My grandfather, Jose Maria Saenz, came to America in 1882, the year of the first Labor Day parade in New York City. He came to Texas from the Mexican state of Nuevo Leon where work was scarce and salaries seldom matched the hard work.
His older brothers had settled in Benavides, Texas, a small ranching and agricultural community in South Texas. He would spend much of his life in those fields and ranches.
Although my grandfather came to be with his family, he never returned to his birthplace as he considered economic opportunities in America superior to those of Mexico.
In the first Labor Day parade in New York, ten thousand workers took an unpaid day off to march for the rights of workers. These rights included decent wages and working conditions. In all the workplaces, which included factories, steel mills, mines and sweatshops, men and women worked twelve hour days with no paid holidays or benefits.
U.S Department of Labor data from the 1880s shows an average wage of $1.34 daily with an annual income of $345. Thus, in some cases, workers earned pennies per hour. The exploitation of children, as young as eight and nine years of age, was common in most industries, especially in the mines and mill works. Children earned an average of $8.00 per month for a sixty-hour week of work or 240 hours.
Ranch work was no easier. My grandfather, who worked with cattle and horses, was up at sunrise, usually by five in the morning, and worked until sunset. A Texas wage report for that time period shows that ranch hands made $30 per month in the 1880s, with housing and food included, which would average about $1.15 a day for a six day week. However, many ranch hands were always on the job. The ranch hands often drove cattle to market, which meant little home life for weeks or months at a time. They ate and slept, rain or shine, under an open sky.
The salary for ranch hands actually seems a bit high given that the same Texas report showed male teachers earning $72.00 per year, while women teachers earned only $54.50. Thus male teachers earned $8.00 per month for nine months with no salary during the summer months while women teachers earned $6 per month!
In the 1880s, numerous labor demonstrations on the East Coast turned violent as protestors and police clashed in the streets. Some labor organizers believed a holiday and celebration was needed and they pushed for a special day to recognize, in their words, the “social and economic achievements of American workers.”
By 1894, Texas had joined 23 other states in adopting the holiday. That year the U.S. Congress passed Labor Day legislation making the first Monday in September a legal holiday.
There is irony to the fact that my grandfather’s family came to Texas in the year of great labor unrest in America. The workers who marched in New York in 1882 were actually protesting several incidents whereby police had shot and killed labor protestors in strikes and demonstrations. The demonstrations and strikes led to greater organization of labor and the rise of several charismatic labor leaders. These labor leaders paved the way for later formation of the American Federation of Labor (AFL) and the Congress of Industrial Organizations (CIO) labor organizations. These organizations were able to eventually succeed in limiting the number of hours that employers could demand of workers and end the use of child labor.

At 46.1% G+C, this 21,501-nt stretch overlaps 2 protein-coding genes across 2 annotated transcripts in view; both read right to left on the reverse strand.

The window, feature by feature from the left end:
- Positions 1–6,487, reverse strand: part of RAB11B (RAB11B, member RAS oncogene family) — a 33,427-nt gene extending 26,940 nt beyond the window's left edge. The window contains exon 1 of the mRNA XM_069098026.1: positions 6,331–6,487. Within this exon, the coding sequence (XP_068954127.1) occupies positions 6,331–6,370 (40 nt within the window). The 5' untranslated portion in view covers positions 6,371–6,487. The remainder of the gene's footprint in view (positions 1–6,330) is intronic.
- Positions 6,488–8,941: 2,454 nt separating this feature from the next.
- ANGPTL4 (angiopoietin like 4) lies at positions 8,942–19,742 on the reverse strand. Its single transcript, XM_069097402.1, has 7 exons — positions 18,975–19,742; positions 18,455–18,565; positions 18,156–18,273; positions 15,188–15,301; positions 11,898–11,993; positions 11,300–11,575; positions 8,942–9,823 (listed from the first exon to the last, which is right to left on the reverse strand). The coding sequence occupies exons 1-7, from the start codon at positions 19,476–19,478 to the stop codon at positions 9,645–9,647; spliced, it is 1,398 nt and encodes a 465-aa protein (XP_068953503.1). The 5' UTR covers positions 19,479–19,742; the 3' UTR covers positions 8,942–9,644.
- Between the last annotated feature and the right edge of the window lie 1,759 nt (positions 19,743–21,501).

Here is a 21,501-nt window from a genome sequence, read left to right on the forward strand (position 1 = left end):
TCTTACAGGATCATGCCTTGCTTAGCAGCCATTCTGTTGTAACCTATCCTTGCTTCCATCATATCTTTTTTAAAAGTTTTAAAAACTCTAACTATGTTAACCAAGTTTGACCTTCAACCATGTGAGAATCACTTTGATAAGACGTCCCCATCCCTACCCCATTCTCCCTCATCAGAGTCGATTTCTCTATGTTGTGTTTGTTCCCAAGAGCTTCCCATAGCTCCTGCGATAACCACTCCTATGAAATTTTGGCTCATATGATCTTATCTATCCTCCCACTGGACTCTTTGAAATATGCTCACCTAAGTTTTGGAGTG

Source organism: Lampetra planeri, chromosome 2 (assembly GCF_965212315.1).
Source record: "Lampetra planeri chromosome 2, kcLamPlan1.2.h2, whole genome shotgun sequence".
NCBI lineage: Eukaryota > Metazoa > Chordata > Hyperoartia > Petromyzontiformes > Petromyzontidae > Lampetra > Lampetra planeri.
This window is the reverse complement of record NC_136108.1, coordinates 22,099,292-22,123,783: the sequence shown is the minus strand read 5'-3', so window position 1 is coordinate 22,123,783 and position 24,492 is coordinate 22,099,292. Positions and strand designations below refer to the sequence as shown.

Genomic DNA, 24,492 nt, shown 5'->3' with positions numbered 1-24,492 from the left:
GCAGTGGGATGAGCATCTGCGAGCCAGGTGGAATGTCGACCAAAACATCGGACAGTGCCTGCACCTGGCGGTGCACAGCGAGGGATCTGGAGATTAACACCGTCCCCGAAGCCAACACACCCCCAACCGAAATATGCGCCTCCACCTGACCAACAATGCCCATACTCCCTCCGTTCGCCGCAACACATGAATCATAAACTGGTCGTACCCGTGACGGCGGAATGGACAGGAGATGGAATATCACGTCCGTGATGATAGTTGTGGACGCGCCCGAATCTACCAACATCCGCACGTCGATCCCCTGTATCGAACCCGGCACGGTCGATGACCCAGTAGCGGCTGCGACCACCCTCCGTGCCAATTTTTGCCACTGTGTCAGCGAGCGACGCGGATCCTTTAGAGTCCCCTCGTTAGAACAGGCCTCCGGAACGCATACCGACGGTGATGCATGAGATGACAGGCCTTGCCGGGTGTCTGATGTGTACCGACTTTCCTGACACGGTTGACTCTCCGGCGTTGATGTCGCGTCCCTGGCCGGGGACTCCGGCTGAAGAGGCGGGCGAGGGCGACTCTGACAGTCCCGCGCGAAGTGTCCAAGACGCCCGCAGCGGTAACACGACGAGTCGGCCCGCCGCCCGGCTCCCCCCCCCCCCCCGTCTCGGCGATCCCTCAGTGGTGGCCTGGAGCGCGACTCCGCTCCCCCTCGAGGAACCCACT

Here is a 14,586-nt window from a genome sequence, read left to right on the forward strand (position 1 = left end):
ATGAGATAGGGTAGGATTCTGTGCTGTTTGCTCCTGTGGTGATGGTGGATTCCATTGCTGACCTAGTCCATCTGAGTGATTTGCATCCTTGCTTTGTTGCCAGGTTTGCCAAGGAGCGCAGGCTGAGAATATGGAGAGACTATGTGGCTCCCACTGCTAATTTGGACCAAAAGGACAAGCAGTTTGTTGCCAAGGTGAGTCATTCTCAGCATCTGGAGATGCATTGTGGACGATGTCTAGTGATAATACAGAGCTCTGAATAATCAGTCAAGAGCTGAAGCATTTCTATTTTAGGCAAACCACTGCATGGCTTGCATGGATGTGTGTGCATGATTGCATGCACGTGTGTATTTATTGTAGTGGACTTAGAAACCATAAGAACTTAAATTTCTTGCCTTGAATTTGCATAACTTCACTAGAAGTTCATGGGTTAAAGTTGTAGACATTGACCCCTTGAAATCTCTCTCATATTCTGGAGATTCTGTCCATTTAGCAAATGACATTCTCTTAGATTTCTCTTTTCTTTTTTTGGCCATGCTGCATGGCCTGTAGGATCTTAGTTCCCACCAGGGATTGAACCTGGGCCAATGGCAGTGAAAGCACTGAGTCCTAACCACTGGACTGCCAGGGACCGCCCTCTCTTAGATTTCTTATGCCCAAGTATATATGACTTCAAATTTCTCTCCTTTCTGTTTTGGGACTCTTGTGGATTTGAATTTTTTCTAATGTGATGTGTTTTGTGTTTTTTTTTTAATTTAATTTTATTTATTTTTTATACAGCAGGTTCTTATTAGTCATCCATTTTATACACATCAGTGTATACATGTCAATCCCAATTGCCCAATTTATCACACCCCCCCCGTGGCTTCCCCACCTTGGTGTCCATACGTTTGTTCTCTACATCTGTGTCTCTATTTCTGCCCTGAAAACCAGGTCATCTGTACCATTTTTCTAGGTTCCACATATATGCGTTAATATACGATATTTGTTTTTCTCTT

U.S. Department of Labor data actually shows a slight increase in wages for blue collar workers in America over the following years when labor organizations gained strength in the decade of the 1880s.
Labor organizations also made possible the expansion of work opportunities for women. Today women still do not earn the same wages as men, but many industries are catching up. An example of this is in the nursing profession where wages have increased substantially over the last fifty years and where there seems to be greater equity between male and female nurses.
Fields such as nursing did not have strong labor affiliations, but as wages increased for skilled blue collar and service workers, nurses did better financially. No doubt, salary gains came at a snail’s pace. Nurses who averaged $3-$5 daily for 20 hour shifts in 1908 still only earned $140 per month in 1950, or $35 per week.
In the last 20 years, the nursing profession has made significant gains, as nurses today average $68,000 annually nationally. There is currently a high demand for health profession workers, and many hospitals have problems finding enough well trained and skilled healthcare providers.
The high demand for nurses in California today is such that the average hourly wage is $45, while the annual average wage has risen to $94,120. Other states that are losing nursing staff to California are making salary adjustments.
Thus workers have made significant gains over the past century which calls for a celebration. Labor Day is when we barbecue and say good bye to the summer, but this holiday is also the day when we thank all the workers in the past who made it possible for us to afford the grill and steaks.